Invasion of the murder hornets!

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An invasive species of Asian hornet is killing North American honeybee populations and, in turn, threatening the continent’s agriculture.

They’ve been nicknamed “murder hornets”. While that may sound sensationalist, it’s not entirely untrue. The world’s largest hornet, the Asian giant hornet, has crossed the Pacific from Asia to North America – experts can only speculate how – and currently threatens honeybee populations in the US state of Washington and the Canadian province of British Columbia. But does it pose a threat to humans too?

This menacing insect, also known as Vespa mandarinia, is native to low mountain and forest regions of temperate and tropical Asia. With a body length of around 45mm and a wingspan of 75mm, it has an orange head, a brown thorax, and a black and orange striped abdomen. Its most unnerving feature, however, is its six-mm-long stinger that delivers a searingly painful venom. “Like having red-hot thumbtacks driven into my flesh,” said one unfortunate beekeeper in British Columbia. After multiple stings, there’s even a risk of death. Asian people occasionally perish from cardiac arrest or anaphylactic shock as a result.   

More serious, however, is the effect this invasive species could have on farming across North America. Honeybees are vital pollinators of all sorts of fruit and vegetable species – as much as a third of the food we and our livestock eat. If this invading hornet gained a foothold on the continent, and killed enough American bees, it could, in time, disrupt the entire agricultural industry.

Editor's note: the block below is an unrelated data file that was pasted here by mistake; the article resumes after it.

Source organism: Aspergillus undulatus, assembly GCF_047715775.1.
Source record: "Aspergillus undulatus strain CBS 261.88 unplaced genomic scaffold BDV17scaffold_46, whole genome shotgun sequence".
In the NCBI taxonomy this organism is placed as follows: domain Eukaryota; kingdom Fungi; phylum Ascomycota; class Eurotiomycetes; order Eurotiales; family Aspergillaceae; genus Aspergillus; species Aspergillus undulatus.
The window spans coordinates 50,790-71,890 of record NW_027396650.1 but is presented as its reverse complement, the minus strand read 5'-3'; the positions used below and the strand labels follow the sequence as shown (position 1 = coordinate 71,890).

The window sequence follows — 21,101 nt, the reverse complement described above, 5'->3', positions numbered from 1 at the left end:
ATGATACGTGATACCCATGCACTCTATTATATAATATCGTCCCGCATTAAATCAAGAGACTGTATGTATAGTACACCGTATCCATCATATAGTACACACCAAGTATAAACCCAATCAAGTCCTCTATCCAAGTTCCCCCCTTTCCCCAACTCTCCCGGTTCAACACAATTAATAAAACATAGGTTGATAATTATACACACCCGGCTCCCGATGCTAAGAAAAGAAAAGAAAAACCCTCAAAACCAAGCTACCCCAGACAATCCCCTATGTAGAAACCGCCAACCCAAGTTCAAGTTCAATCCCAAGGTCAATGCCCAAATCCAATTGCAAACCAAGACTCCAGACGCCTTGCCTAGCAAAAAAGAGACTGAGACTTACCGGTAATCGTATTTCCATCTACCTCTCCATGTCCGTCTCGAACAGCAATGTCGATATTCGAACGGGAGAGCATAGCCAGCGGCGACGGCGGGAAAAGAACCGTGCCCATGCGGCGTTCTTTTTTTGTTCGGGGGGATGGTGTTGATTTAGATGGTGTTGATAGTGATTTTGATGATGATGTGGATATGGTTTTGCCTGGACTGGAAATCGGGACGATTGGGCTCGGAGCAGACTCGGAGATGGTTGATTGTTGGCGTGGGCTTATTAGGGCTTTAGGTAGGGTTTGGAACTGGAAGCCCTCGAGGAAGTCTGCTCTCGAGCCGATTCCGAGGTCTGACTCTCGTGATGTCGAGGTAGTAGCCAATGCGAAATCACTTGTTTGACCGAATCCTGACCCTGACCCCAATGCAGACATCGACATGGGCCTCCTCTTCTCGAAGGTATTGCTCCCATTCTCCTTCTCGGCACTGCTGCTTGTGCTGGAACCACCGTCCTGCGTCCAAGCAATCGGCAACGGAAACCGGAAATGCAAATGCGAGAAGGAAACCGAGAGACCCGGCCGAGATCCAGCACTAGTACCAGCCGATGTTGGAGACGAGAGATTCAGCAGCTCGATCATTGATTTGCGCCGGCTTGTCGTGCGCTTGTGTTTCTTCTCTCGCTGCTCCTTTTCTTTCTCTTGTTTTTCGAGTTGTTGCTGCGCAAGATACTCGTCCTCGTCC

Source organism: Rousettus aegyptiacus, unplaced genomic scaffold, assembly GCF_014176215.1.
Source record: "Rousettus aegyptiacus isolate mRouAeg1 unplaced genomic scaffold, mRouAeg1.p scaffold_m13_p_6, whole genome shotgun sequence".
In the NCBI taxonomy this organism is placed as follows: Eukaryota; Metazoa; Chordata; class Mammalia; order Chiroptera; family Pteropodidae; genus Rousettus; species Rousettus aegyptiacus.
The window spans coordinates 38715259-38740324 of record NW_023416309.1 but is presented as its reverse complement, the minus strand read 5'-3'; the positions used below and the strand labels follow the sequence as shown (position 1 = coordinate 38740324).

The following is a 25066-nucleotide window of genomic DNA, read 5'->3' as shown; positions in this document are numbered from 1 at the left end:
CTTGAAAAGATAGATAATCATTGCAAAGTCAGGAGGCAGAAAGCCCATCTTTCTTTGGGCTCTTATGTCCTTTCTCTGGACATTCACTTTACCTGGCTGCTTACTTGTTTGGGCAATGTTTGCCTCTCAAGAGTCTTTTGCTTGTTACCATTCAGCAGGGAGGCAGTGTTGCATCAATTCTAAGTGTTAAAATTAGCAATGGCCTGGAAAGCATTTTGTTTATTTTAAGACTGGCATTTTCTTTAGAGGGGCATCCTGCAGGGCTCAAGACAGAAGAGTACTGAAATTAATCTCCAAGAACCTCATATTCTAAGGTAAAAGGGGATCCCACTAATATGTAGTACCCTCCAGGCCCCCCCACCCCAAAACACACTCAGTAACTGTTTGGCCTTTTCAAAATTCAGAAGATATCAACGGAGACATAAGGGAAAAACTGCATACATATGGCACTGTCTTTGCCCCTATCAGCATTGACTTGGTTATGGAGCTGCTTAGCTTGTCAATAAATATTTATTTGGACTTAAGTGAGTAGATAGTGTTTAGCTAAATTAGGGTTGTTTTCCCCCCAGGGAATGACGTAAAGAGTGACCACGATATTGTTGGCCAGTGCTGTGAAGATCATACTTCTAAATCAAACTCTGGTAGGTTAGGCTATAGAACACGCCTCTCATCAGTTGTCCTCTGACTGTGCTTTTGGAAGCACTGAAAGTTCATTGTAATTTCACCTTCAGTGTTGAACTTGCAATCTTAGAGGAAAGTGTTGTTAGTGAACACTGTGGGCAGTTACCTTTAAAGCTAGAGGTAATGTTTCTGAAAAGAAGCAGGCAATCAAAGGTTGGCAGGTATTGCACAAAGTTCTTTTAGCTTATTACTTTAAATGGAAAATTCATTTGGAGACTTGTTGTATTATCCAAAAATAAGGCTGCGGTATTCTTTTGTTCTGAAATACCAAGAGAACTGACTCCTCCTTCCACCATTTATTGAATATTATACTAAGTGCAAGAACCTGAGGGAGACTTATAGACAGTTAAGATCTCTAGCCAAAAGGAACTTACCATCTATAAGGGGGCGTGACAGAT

“A small group of Asian giant hornets can kill an entire honeybee hive in a matter of hours,” says the Washington State Department of Agriculture. “The hornets enter a slaughter phase where they kill bees by decapitating them. They then defend the hive as their own, taking the brood to feed their own young.”

Karla Salp works for department. She told Chart magazine she was alarmed by the Asian giant hornets’ “potential impact on honeybees, human health and agriculture”.

This small but vicious insect was first spotted in North America in 2019 – on Vancouver Island, British Columbia and in Blaine, Washington. Scientists believe the species originally crossed the Pacific in a cargo ship.

It was beekeeper Ted McFall who made the find in Blaine. “There were thousands of bee bodies strewn all over the ground in front of the beehive,” he remembers. “And I noticed that they were all decapitated. It was just more carnage inside the beehive. There were just bees chopped up left and right. There were bee heads everywhere. It’s horror-movie violent.” McFall estimates that he lost 60,000 of his honeybees in the hornet attack.

Back in Asia, honeybees have evolved to defend themselves against these aggressive bullies. Under attack, they team up in a large swarm, forming a giant bee ball around the offending hornet. By quivering their muscles fibres over a period of time, they create intense heat inside the bee ball which eventually roasts the hornet to death.

But American honeybees haven’t needed to develop such tactics, and are defenceless against the new invaders. Fortunately agriculture officials are now coming to their aid. The Washington State Department of Agriculture told Chart magazine how they set live traps for the hornets. Once they catch one they attach a radio transmitter to it – they are that large – in order to track it back to its nest. The species nests on the ground, often in rotting tree trunks or vacated rodent burrows. Once the nest has been located it can easily be eradicated. The department is also encouraging locals to set their own home-made traps in their back gardens, using sweet liquids as a lure.

McFall warns that rapid action is crucial. “If we can get rid of them right now, there’s still hope,” he says. “It’s basically a now-or-never situation. If we don't deal with it now, then it's going to spread over the entire United States.”

And, for the agriculture industry, that would be very bad news indeed.

Credit: Washington State Dept of Agriculture

Credit: Washington State Dept of Agriculture

Ship antifoul

Credit: Washington State Dept of Agriculture

Credit: Washington State Dept of Agriculture

Banner image - An Asian giant hornet caught on the finger. Image credit: marinecat268 Getty Images


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